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Jalie 3906 Tania Coatigan

The challenge was to make Jalie’s 3906 Tania Coatigan. The pattern is an unlined boxy mix between a coat and a cardigan. On my sewing to do list was a summer weight linen jacket to wear to an outdoor graduation ceremony coming up in a few weeks. My daughter is being presented with her PhD of English from Harvard University, which she completed last year during the pandemic. This would be a pinnacle moment and my outfit needed to rise to the occasion.

Although many Jalie patterns do extend beyond my measurements, the size chart on the Tania stopped below my waist and hip measurements. My measurements are 46.5” bust, C cup, 49” waist, and 59” hips. No stranger to altering patterns to accommodate my figure, I compared my measurements to the body measurements chart. My first toile was size DD bust, grading out to GG (largest size) at the waist plus a total of 5 inches (or 1.25” per side) to the waist and hips. I choose the size GG sleeves, as my biceps are quite large at 19 inches. As a layering piece, the jacket would need generous sleeves. I drew the GG armscye on my pattern starting at the DD shoulder point, being sure to maintain the grainlines. This both extended the armscye to the side and lowered it down the side. The extensions were within ½” of each other, which I felt I could handle when easing the sleeve onto the armscye, so I made no further adjustments to the sleeve or armscye. My combination of large upper arms and a relatively small chest is sometimes a challenge when modifying patterns to fit me, but the alterations worked out smoothly for this pattern. With the pattern traced and altered, I was ready to make a muslin.

My first toile was made out of muslin and it really caught my eye. I always leave the side seams partially open for my first fitting. I loved the unique neckline. The shoulders and sleeves worked perfectly. I loved that I could push up the sleeves and they stayed up reminiscent of the style I loved in the 80’s. The front fell straight and remained neatly gapped, yet wide enough to meet in the center front. The overall make was straight forward. But, turning to the side the muslin revealed significant shortages from the waist to the hips. At this point, I choose not to add to just the waist and hips, but instead added to the front and back side pieces, 2 inches at the arm pit, tapering to 4 inches where the hip meets the hem. The seam allowance between upper and lower pieces were removed, before making the alteration to the sides, and then re-added after the width of the garment had been adjusted. This is important. Also, truing up the side seams to make sure the lengths are the same is another important step. This approach would maintain a more boxy shape, and avoid the look of a swing coat. The results were a jacket that fit well on the shoulders, chest, and arms, and then continued through waist and hips with a relaxed slightly oversized appearance that skimmed over my figure in all the right places.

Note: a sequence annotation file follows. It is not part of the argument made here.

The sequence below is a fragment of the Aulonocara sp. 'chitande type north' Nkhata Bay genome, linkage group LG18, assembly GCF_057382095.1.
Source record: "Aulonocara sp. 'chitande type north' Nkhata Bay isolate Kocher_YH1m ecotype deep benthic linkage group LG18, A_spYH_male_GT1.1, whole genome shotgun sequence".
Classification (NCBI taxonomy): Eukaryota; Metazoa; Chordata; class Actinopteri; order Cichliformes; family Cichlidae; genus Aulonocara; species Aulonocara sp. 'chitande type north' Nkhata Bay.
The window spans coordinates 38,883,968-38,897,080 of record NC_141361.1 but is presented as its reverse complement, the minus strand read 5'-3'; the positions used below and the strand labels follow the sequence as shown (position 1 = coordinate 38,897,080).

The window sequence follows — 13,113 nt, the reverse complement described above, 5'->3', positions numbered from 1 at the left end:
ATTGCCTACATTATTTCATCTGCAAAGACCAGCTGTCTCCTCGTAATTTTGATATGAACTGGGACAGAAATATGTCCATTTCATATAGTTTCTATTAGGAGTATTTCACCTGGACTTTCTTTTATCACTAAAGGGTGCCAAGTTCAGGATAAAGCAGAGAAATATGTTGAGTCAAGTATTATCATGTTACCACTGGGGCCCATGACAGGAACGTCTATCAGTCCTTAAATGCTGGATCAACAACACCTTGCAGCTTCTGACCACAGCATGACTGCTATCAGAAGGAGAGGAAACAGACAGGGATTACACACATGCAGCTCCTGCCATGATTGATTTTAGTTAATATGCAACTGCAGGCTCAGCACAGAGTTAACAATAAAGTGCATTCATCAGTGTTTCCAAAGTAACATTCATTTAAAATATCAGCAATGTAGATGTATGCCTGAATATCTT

Unlike the last challenge which involved a lot of new technology and tools, I went old school on this challenge, relying heavily upon pencil and paper. After re-drawing the upper and lower front and upper and lower back pattern pieces with the additional inches, I made a further enhancement to the pattern, by adding a back vent or slit, to the lower back panels. A back vent would make the jacket more flattering and comfortable when seated. I also decided to line the jacket to add some polish. I compared the lining pattern pieces which I purchased separately to the original pattern pieces to understand how I should draft the lining pieces for my heavily modified version. The complexity of lining a back vent proved to be difficult. Thank goodness for the YouTube video describing how to draft and sew a skirt back vent with lining by “Sew Imani”.

For my second toile, I chose a lightweight printed denim for the main fabric, and selected a printed rayon for the lining, both from my stash. The assembly went smoothly. Intending this as a second toile, this garment came out beautifully. The fit was exactly as I wanted it. I would have been done except that this jacket was too casual and much too warm for the upcoming graduation.

For my summer version, I chose to use a linen. I was also going to lose the lining, and replace it with a cotton voile underlining which would add some structure to the linen while maintaining the breathability. I had stumbled across a striped Ralph Lauren jacket which was my inspirational starting point. I found a navy and white striped linen in my stash, but there was only 3 yards and 6 inches. I had purchased this as an end of bolt remnant at a local fabric shop, several years ago. I also had some tissue thin white cotton voile in my stash. For added visual interest, I planned to cut the lower front and back panels at opposing angles. I would appliqué some perpendicular stripes on the lower sleeves. To change the visual proportion of the garment to better suit my figure, I would add angled intersecting appliquéd stripes along the lower part of the upper front panels. At that point I felt the garment would really pop.